Two men held over Gotland stabbing

A murder, a slew of firework injuries, assault, arson and domestic violence summed up New Year's Eve in many parts of Sweden.

In Visby on Gotland a man was stabbed a mere half hour into 2009. Police confirmed on Thursday afternoon that two men had been arrested in connection with the attack which has been classified as murder.

“We have arrested two men in their thirties who are previously known to the police. The development of the investigation during the night and this morning have enabled us to focus our suspicions in their direction,” said Fredrik Persson of Visby police to news agency TT.

The deceased man, confirmed to be in his thirties, was stabbed at 12.30am on New Year’s Day in Visby on the Baltic island of Gotland. He was rushed to hospital in an ambulance but was declared dead on arrival.

The new year started inauspiciously as reports of firework injuries, assault, arson and domestic violence filtered through from across Sweden on New Year’s Day morning.

A 12-year-old boy was injured by a firework in Gråska in Hallstavik north of Stockholm when his family let off a so-called fireworks chest in their back garden.

“The final rocket in the chest veered in the wrong direction and hit the boy in the eye. He was taken to hospital in an ambulance helicopter but was conscious and could be spoken to. It is as yet unknown how badly damaged his eye is,” said Ann-Charlotte Wejnäs at Stockholm police.

A teenage girl in Bromölla and a man in Karlshamn in southern Sweden were hit by fireworks as new year celebrations soured. The girl is reported to have sustained only minor injuries while the man is reported to have suffered burns.

More than 30 fires broke out in the southern province of Skåne during the night as fire-fighting resources were stretched to their limit. An apartment was destroyed in Ystad and a school building was burned down in the Malmö suburb of Holma.

“The remainder were mostly car fires, fires in skips and refuse rooms. We don’t yet know if the fires were caused by fireworks or general arson attacks and vandalism,” said Sofie Österheim at Skåne police.

The police have been inundated with reports of the careless and irresponsible use of fireworks and bangers.

“We have received masses of complaints. Among others a young girl was hit by a banger in Vårby, but without serious injury. There has also been a slew of domestic fights and fires in cars and on balconies,” said Ann-Charlotte Wejnäs at Stockholm police.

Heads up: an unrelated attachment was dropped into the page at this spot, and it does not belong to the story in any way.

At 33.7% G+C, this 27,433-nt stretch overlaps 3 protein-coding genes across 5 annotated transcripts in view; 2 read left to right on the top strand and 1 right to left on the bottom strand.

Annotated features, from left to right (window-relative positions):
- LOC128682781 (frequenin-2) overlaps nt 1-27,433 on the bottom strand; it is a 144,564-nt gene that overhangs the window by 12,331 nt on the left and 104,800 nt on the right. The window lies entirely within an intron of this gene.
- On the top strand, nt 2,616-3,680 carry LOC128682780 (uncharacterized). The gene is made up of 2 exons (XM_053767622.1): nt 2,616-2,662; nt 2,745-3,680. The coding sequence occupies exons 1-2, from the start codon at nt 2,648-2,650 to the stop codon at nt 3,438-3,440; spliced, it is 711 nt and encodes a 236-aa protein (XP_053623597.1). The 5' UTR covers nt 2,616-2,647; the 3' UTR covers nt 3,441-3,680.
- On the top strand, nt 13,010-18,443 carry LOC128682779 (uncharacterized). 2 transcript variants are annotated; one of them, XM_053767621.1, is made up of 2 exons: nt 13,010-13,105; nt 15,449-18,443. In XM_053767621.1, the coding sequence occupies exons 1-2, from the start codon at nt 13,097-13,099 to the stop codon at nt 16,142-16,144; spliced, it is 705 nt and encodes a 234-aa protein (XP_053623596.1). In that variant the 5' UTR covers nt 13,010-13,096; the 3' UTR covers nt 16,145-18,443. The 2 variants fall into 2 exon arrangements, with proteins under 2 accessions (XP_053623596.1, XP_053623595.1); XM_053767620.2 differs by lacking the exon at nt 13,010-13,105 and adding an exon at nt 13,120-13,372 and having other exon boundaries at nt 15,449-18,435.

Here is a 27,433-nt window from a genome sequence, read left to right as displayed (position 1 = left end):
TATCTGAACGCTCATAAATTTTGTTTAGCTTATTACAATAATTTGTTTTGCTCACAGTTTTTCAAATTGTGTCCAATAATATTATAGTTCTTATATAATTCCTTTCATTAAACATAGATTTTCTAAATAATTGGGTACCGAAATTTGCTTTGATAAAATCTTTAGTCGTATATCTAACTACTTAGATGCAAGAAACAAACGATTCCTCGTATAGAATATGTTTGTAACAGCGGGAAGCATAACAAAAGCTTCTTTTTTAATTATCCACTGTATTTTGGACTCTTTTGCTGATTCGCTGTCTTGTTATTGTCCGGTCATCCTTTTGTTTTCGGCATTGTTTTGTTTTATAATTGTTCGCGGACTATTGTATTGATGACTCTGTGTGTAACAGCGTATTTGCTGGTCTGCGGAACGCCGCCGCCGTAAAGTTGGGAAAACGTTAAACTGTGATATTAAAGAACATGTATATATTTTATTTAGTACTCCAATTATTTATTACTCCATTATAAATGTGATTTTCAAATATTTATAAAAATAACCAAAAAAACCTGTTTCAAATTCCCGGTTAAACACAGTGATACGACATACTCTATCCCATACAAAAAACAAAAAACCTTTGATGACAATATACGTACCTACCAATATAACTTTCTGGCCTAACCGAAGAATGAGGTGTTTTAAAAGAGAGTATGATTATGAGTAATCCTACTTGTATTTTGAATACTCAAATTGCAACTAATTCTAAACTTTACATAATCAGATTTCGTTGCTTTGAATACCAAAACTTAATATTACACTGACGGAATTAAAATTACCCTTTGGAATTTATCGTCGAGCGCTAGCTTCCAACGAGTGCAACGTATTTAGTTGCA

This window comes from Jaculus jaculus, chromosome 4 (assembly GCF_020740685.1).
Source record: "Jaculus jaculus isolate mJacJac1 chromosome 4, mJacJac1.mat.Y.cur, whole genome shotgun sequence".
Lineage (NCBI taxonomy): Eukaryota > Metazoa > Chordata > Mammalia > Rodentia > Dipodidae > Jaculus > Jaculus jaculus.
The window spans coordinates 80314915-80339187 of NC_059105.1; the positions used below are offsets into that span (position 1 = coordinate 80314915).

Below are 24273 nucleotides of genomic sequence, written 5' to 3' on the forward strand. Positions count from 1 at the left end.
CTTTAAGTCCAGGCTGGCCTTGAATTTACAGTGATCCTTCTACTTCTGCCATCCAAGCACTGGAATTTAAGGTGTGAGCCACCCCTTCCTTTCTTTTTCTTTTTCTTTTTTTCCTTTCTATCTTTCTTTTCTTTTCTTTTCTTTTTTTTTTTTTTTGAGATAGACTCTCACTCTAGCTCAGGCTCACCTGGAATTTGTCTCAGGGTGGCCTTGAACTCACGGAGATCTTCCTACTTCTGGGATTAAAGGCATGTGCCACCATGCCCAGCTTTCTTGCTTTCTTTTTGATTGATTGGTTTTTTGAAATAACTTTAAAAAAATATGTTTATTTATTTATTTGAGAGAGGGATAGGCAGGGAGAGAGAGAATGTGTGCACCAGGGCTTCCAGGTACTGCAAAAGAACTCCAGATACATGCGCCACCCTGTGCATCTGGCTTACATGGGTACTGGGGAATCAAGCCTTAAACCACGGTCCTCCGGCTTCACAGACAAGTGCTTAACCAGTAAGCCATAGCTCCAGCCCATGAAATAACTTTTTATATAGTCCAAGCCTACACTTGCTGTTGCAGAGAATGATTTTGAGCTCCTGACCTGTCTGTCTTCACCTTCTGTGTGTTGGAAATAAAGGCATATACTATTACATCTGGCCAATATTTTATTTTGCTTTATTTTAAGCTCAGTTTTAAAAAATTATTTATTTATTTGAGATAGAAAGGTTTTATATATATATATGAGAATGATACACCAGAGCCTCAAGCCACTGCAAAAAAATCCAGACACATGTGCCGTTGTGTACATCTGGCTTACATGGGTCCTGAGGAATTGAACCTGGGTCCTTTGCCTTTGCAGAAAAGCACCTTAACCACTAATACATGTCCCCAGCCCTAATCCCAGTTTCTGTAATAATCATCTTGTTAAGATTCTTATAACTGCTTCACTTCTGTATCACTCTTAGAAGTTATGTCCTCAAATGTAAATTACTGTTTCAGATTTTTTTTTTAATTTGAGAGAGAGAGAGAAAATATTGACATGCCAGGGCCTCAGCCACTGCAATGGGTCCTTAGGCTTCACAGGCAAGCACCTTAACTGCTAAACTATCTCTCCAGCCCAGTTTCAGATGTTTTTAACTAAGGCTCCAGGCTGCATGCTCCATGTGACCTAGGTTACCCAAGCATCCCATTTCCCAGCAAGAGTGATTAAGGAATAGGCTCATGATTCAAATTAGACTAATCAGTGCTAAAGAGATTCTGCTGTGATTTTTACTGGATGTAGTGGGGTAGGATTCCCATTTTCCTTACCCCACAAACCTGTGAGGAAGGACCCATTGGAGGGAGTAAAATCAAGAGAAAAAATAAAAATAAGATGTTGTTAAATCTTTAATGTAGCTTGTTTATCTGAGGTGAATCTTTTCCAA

Sweden’s ‘snippa’ rape case to go to the High Court

When Sweden's appeals court threw out a guilty verdict in a child rape case over the meaning of 'snippa', a child's word for a vagina, it caused a scandal in Sweden. Now, the Swedish Supreme Court wants to hear from the Court of Appeals about its decision.  

Sweden's 'snippa' rape case to go to the High Court

Attorney General Petra Lundh criticised the appeals court for “a number of serious miscarriages of justice” in the way it dealt with the case. 

The man had been sentenced to three years imprisonment in 2021 after the district court heard how he, in the prosecutor’s words, had “by sticking his hand inside the plaintiff’s shorts and underwear, holding his hand on the the girl’s ‘snippa’ and having a finger inside her ‘snippa’, performed a sexual act” on her. 

The girl’s testimony was found to be credible, in part because she had told her mother about the incident on their way home.

But in February this year, the appeals court threw out the conviction, arguing that it was unclear what the girl means by the word snippa, a word taught to Swedish children to refer to female genitalia.

Despite agreeing with the district court that the man had touched the girl between her legs and inserted his finger into her snippa, the court found that it could not be determined whether the girl was referring to her vulva or to her vagina.

If the man had inserted his finger into her vagina, that would have met the standard to be classified as rape. Because the girl said that his finger was “far in”, but could not state exactly how far, the appeals court found that it could not establish beyond doubt that the man had inserted his finger in her vagina and not her the vulva.

Because no lower-grade charges, such as sexual abuse or molestation, had been filed against the man, the appeals court could not consider other offences.

This week, the Attorney General lodged a complaint with the Supreme Court against the appeal court’s decision. Now the Swedish Supreme Court has given the appeals court until April 12 to explain its decision-making in the case.

The Supreme Court has not decided whether it will hear an appeal against the decision to clear the man of rape charges.